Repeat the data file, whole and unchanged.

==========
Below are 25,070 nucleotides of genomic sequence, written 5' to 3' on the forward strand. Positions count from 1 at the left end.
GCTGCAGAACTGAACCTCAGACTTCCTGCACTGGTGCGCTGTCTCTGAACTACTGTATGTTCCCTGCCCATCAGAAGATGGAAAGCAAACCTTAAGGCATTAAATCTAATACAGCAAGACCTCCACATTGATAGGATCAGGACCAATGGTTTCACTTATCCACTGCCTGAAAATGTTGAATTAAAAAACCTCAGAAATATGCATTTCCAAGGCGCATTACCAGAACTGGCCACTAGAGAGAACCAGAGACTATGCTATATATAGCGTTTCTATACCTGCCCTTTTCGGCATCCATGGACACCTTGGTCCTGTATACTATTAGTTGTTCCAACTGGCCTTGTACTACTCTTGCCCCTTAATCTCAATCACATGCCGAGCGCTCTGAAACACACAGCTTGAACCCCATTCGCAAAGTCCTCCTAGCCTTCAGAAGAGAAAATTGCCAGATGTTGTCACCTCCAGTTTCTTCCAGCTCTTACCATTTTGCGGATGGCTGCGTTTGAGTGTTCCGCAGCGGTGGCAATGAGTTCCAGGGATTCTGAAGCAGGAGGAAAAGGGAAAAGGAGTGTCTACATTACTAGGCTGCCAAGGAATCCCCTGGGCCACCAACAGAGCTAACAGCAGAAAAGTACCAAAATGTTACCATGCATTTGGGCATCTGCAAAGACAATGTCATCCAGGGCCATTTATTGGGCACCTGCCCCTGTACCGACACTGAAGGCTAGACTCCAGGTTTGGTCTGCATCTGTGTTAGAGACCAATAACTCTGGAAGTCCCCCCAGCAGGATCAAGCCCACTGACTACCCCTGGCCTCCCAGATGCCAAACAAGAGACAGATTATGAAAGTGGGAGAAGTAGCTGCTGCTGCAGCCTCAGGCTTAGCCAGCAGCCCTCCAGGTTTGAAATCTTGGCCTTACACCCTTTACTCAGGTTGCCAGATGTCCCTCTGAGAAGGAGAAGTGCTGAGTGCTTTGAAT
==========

Below are 25,070 nucleotides of genomic sequence, written 5' to 3' on the forward strand. Positions count from 1 at the left end.
GCTGCAGAACTGAACCTCAGACTTCCTGCACTGGTGCGCTGTCTCTGAACTACTGTATGTTCCCTGCCCATCAGAAGATGGAAAGCAAACCTTAAGGCATTAAATCTAATACAGCAAGACCTCCACATTGATAGGATCAGGACCAATGGTTTCACTTATCCACTGCCTGAAAATGTTGAATTAAAAAACCTCAGAAATATGCATTTCCAAGGCGCATTACCAGAACTGGCCACTAGAGAGAACCAGAGACTATGCTATATATAGCGTTTCTATACCTGCCCTTTTCGGCATCCATGGACACCTTGGTCCTGTATACTATTAGTTGTTCCAACTGGCCTTGTACTACTCTTGCCCCTTAATCTCAATCACATGCCGAGCGCTCTGAAACACACAGCTTGAACCCCATTCGCAAAGTCCTCCTAGCCTTCAGAAGAGAAAATTGCCAGATGTTGTCACCTCCAGTTTCTTCCAGCTCTTACCATTTTGCGGATGGCTGCGTTTGAGTGTTCCGCAGCGGTGGCAATGAGTTCCAGGGATTCTGAAGCAGGAGGAAAAGGGAAAAGGAGTGTCTACATTACTAGGCTGCCAAGGAATCCCCTGGGCCACCAACAGAGCTAACAGCAGAAAAGTACCAAAATGTTACCATGCATTTGGGCATCTGCAAAGACAATGTCATCCAGGGCCATTTATTGGGCACCTGCCCCTGTACCGACACTGAAGGCTAGACTCCAGGTTTGGTCTGCATCTGTGTTAGAGACCAATAACTCTGGAAGTCCCCCCAGCAGGATCAAGCCCACTGACTACCCCTGGCCTCCCAGATGCCAAACAAGAGACAGATTATGAAAGTGGGAGAAGTAGCTGCTGCTGCAGCCTCAGGCTTAGCCAGCAGCCCTCCAGGTTTGAAATCTTGGCCTTACACCCTTTACTCAGGTTGCCAGATGTCCCTCTGAGAAGGAGAAGTGCTGAGTGCTTTGAAT